The Discovery of Talc on Mars and Implications for “The Search for Habitability”
Adrian Brown, SETI
Two recent studies have uncovered corroborating spectral evidence for talc in Nili Fossae on Mars using the CRISM spectrometer on Mars Reconnaissance Orbiter. Inspired by fieldwork in the Pilbara region of Western Australia, Brown et al. (2010) suggested talc was present in some locations where saponite had been identified in the earlier study by Ehlmann et al. (2009). Viviano et al. (2013) then found an identifying marker for talc vs. saponite which confirmed the presence of talc and mapped the locations of the mineral signature using this spectral feature.
Talc is an important mineral for identifying processes of hydrothermal alteration in ultramafic sequences in the Archean greenstone belts on Earth. As an alteration mineral of Mg-olivine it is likely to play the same role on Mars, where cumulate overturn has been suggested to have left a highly magnesian upper mantle (Elkins-Tanton et al. 2005).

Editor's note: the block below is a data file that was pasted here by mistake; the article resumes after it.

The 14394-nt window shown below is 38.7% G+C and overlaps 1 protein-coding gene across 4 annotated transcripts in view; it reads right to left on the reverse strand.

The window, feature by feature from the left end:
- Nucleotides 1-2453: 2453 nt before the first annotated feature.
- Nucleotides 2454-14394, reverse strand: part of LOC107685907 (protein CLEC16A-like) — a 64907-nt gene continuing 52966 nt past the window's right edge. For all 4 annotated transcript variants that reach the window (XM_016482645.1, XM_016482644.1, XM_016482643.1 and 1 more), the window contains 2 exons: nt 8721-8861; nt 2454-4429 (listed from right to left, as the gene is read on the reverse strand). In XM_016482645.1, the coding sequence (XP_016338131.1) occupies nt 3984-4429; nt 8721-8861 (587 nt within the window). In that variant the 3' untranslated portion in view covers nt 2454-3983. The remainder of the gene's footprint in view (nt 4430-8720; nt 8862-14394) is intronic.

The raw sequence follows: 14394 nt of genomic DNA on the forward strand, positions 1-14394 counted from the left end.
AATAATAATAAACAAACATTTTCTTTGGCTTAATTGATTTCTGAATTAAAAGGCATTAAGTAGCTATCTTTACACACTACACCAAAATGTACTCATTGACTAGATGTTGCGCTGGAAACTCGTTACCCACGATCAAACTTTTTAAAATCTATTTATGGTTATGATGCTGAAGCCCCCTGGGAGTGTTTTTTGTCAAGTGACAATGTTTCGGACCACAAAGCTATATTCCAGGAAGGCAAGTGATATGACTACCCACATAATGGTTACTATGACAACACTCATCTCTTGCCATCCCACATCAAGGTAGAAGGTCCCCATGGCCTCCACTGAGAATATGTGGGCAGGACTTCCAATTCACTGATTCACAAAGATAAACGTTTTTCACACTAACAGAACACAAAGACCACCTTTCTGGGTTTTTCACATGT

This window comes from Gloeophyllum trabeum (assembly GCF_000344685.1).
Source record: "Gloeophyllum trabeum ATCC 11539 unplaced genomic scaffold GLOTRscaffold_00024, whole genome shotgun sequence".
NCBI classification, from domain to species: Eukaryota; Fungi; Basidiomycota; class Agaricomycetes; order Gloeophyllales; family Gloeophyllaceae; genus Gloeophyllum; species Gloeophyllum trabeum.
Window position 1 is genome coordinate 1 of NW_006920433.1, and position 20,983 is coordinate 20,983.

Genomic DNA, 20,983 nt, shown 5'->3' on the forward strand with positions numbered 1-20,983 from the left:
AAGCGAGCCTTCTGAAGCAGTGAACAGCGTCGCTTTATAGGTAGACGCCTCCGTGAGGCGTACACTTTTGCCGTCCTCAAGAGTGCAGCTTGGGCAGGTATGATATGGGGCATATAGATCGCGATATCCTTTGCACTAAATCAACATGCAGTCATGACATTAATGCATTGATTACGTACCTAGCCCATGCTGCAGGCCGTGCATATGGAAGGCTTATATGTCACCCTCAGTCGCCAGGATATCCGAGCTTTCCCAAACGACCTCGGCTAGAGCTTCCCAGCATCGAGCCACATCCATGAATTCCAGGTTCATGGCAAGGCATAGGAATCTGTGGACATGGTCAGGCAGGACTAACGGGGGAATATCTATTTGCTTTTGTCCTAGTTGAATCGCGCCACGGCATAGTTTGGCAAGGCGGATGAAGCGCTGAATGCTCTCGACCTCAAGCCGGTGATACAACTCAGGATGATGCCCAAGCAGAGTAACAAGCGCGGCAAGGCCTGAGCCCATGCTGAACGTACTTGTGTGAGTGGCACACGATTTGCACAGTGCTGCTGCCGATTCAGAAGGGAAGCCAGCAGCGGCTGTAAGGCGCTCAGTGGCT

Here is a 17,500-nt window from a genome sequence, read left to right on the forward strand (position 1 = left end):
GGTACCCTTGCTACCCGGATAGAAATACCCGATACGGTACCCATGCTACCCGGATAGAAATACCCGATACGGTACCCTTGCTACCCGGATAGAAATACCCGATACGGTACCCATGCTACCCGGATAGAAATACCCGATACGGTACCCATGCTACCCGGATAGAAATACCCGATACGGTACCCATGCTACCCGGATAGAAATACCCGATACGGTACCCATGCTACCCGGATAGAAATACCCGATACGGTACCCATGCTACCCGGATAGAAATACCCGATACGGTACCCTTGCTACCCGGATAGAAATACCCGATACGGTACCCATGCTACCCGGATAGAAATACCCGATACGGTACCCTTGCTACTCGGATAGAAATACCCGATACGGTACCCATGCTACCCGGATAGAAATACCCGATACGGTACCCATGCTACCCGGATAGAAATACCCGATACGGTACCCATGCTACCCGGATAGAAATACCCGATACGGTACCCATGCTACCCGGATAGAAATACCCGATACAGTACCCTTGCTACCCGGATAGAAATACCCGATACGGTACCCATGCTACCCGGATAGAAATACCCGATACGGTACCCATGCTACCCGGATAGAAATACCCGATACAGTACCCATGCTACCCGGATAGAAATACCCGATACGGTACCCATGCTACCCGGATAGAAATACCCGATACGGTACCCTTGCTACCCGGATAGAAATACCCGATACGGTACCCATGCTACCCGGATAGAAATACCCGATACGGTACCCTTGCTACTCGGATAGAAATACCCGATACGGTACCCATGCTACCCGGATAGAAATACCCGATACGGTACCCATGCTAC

Early Mars and Earth had hotter mantles in their early stages of formation, following overturn of their respective magma oceans, when life began on Earth and may have started on Mars (Russell et al. 2014). In this presentation, we will show how talc (particularly in combination with carbonate) is an important indicator mineral for identifying the hydrothermal alteration of ultramafic sequences, and as such may lead the way to astrobiologically critical regions on Mars and specifically in Nili Fossae.